Jolly Rotten Sneers

Aggro, aggro, aggro. There — we said it.

There was a time, in punk-rock's formative era, when pissed-off kids all

over America could be found stomping around in combat boots and army

jackets, with hair that suggested the handiwork of some military barber

who had been laid off for drunkenness, and, most importantly, a particular

kind of sneer on their faces. It was an imported sneer. Its inventor, or

at least popularizer, was Johnny Rotten.

I remember my first sighting of such types, briskly making their way in dual

formation down Brooklyn Heights' Henry Street. I stopped to look, impressed.

There were a couple of records under the arm of one of them; I made out the

Clash's Give Them Enough Rope. These two guys, while sitting in class

at school, would probably talk just like they did before they ever heard

"White Riot," but in the privacy of their own bedrooms they probably tried out

something resembling an English accent.

Listening to Idlewild's Hope Is Important reminds me of those guys and

girls (with their dyed red hair cut short, combat boots with knee-high black

socks, hanging around smoking cigarettes at lunch and talking about Tier 3 or

the Pyramid Club or the Peppermint Lounge or Danceteria), because there is a

similar kind of cultural import/ export deal taking place with this band

— except, in a peculiar but satisfying twist, the goods are being shipped

in the opposite direction.

Hope Is Important starts out with a furious blast of punk energy

— you can practically hear the singer's head banging against the ceiling

as he jumps up and down, going crazy. This being a British band, I expected to

hear that particular brand of class-antagonized punk rocket fuel that

blew the lid off everything back in the day (not that I was so in on it,

having been more of the Zeppelin-Stones-Beatles-Who persuasion at the time).

Idlewild are certainly an explosive cathartic band when they let it rip,

but as the record progresses a peculiar sound emerges from the sound of

guitar-driven thrash: an American accent. It's always interesting to see

which bits of American culture pop up out of context. These are certainly

some earnest and catchy power-punk songs that Bob Mould would be proud

of. The Husker Du reference is specific; thank God they didn't swerve a

tiny coordinate over in the pop-geographical time machine and land on the

Replacements. The Senseless Things, the last English band to take the

Replacements as a main source of inspiration, produced an enjoyable bit

of power-pop kitsch that came and went in a flash.

The Senseless Things, by the way, were the opening act on Blur's first U.S.

tour. They sought inspiration in the great American expanse at a time when

"Creep" was Radiohead's one-hit wonder, Blur were pushing their dance-pop

single "There's No Other Way," and Oasis were a band called Rain that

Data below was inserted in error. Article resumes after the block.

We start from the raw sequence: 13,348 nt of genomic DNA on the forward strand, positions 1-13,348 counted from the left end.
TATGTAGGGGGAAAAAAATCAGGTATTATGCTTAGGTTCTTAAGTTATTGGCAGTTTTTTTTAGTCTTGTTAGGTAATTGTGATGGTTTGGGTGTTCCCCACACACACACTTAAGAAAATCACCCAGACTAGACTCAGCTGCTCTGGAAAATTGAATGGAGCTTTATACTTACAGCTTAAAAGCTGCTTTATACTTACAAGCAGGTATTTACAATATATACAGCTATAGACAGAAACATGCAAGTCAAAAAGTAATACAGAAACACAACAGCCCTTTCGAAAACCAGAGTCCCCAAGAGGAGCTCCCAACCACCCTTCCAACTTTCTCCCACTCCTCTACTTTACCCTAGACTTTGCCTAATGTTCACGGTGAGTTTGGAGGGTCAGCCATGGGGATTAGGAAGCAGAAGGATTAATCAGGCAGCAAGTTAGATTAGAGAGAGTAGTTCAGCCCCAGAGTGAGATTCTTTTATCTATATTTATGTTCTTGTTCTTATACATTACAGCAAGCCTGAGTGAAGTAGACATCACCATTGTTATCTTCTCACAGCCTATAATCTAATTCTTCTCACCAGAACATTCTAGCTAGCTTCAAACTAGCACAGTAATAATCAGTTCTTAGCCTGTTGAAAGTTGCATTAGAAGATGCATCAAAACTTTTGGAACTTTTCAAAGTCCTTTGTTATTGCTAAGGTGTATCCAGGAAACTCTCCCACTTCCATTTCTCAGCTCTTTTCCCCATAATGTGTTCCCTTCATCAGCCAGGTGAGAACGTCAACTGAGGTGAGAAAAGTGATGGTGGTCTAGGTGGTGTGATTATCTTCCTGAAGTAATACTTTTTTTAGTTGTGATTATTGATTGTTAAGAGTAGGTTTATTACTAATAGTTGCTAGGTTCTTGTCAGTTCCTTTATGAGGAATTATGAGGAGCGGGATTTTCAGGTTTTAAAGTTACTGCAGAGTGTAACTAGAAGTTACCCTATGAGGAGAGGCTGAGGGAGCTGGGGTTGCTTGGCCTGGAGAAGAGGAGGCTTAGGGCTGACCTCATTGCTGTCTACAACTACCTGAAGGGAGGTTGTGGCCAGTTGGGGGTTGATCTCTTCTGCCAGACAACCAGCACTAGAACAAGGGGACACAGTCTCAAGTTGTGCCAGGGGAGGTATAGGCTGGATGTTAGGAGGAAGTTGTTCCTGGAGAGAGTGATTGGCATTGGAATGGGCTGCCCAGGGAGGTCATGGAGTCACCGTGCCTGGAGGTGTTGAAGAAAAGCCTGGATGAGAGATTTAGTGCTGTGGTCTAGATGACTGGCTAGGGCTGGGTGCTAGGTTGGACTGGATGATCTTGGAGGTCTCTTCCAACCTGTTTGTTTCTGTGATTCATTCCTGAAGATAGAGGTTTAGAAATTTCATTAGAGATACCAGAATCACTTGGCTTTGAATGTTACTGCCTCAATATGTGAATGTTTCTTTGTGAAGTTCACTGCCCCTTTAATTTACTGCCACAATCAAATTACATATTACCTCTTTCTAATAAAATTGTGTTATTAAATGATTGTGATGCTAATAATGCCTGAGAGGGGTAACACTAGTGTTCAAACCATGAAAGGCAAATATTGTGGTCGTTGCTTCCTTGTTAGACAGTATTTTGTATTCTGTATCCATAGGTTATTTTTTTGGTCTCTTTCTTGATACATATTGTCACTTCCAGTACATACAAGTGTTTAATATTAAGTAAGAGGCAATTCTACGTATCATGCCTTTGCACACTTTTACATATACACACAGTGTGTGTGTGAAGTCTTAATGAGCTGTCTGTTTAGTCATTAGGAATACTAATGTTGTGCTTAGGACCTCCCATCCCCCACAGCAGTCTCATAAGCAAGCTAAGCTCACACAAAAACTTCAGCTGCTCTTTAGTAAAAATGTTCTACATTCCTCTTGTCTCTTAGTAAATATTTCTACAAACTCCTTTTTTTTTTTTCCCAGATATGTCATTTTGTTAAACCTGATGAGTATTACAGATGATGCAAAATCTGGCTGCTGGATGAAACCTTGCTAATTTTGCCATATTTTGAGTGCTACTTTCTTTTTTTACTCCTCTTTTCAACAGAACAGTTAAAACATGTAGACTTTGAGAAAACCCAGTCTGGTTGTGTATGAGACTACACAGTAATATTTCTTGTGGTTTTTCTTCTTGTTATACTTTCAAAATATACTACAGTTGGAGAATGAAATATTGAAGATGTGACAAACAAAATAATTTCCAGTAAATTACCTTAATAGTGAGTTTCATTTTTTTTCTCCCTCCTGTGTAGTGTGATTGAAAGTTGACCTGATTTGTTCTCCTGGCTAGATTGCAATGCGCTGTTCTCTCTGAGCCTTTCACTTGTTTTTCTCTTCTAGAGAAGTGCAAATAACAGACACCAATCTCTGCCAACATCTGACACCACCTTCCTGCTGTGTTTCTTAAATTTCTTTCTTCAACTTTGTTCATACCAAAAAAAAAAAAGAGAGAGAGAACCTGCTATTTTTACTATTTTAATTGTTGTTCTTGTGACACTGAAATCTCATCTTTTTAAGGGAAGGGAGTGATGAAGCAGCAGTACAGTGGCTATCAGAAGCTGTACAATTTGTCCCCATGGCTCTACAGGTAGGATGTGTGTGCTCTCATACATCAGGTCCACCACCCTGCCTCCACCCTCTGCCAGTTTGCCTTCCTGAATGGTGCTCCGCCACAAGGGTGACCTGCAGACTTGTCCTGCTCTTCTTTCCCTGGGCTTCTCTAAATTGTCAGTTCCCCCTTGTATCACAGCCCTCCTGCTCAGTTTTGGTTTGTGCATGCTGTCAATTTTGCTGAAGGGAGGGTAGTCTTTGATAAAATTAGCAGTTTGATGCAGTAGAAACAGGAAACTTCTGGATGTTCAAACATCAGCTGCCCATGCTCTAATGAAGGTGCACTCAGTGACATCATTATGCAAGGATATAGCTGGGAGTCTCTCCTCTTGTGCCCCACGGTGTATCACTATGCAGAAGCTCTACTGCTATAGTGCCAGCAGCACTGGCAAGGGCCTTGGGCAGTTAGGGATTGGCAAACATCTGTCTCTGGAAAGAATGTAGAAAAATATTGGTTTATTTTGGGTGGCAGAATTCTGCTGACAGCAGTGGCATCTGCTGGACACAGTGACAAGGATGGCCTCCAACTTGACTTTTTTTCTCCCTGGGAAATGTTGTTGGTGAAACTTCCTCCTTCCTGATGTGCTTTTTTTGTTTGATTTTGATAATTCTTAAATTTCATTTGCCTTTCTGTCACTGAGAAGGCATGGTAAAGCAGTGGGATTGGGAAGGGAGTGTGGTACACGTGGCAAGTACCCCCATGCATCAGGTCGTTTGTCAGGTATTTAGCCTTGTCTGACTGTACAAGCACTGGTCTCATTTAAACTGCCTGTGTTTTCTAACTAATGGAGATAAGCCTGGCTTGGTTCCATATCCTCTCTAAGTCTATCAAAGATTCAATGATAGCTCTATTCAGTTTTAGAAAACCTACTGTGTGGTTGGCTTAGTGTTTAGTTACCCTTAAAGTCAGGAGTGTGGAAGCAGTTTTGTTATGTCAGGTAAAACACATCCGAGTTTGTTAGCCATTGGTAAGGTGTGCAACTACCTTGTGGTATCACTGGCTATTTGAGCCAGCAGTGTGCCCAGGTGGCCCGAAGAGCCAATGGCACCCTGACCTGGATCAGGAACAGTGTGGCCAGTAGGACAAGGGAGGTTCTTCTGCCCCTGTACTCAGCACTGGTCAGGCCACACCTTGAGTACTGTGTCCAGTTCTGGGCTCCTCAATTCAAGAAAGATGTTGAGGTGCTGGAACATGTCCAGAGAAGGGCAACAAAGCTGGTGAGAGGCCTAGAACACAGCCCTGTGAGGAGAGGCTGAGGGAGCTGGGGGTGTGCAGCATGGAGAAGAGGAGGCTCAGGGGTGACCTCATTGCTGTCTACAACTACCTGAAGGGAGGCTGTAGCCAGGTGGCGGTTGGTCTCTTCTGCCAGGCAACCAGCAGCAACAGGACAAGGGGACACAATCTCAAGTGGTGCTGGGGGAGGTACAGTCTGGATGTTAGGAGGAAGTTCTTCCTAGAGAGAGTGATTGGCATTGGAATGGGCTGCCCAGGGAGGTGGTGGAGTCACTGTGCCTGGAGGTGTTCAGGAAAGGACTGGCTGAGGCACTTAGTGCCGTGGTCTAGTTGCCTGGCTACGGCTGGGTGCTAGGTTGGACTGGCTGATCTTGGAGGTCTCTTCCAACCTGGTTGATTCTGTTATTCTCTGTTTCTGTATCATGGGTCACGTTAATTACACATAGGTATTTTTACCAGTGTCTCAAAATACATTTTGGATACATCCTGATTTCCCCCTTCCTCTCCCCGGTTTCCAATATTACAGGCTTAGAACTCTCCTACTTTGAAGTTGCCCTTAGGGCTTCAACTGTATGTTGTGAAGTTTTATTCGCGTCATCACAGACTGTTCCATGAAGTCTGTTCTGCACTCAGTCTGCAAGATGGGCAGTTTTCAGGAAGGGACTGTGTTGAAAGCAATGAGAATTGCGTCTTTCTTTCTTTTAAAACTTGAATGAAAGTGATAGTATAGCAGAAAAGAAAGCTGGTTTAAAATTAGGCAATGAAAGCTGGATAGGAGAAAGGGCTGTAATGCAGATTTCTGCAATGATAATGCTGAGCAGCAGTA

featured only one Gallagher (the one who doesn't write songs). It seems

interesting that at a time when the huge surge of energy that came out of

England (largely in the form of the above-mentioned bands) is dissipating, a

band looking back to mid-'80s American punk should appear, book-ending

The Senseless Things' presence at the start of all that. A glance at

current UK music magazines is a surreal experience these days; they are

touting Gay Dad — the '90s Sigue Sigue Sputnik — and other

horrible crap. And here is this burst of strangely attitudeless, almost

morose (in that introspective, anti-fashion, rage-accumulating way) yet

also cheerful trio who, in case you missed the point listening to the

music, wear big smiles on their press pictures and sweatshirts with the

letters "USA" emblazoned on them.

Some of these songs are driving rants, but the best are actually pretty staid,

reflective and tuneful. The standout tracks are "4 People Do Good" (RealAudio excerpt), "I'm So

Happy to Be Here Tonight" (RealAudio excerpt) and "I'm a Message" (RealAudio excerpt), and all feature singer Roddy

Woomble (what a name!) singing rather tunefully and wistfully, with echoes of

the Violent Femmes' Gordon Gano and Green Day's Billie Joe Armstrong. The band

gets major points for its name, which was what Kennedy Airport used to be

called in a bygone era (it's also the name of a novel by the influential

English cultural critic Mark Lawson, though somehow I don't think this came

into play when they picked it). Hope Is Important is a great, catchy,

pissed-off, hard-charging record that reminds me of when thrashing guitar

chords and impassioned power-pop really made one want to jump up and down

in one's room and then defiantly stomp down the street, waiting and wanting

for something to rage against, something against which you could be defined.

Thomas Beller is the author of "Seduction Theory," a collection of

stories, and a founding editor of the literary magazine Open City.

His novel, "The Sleep-Over Artist," is out in the summer of 2000.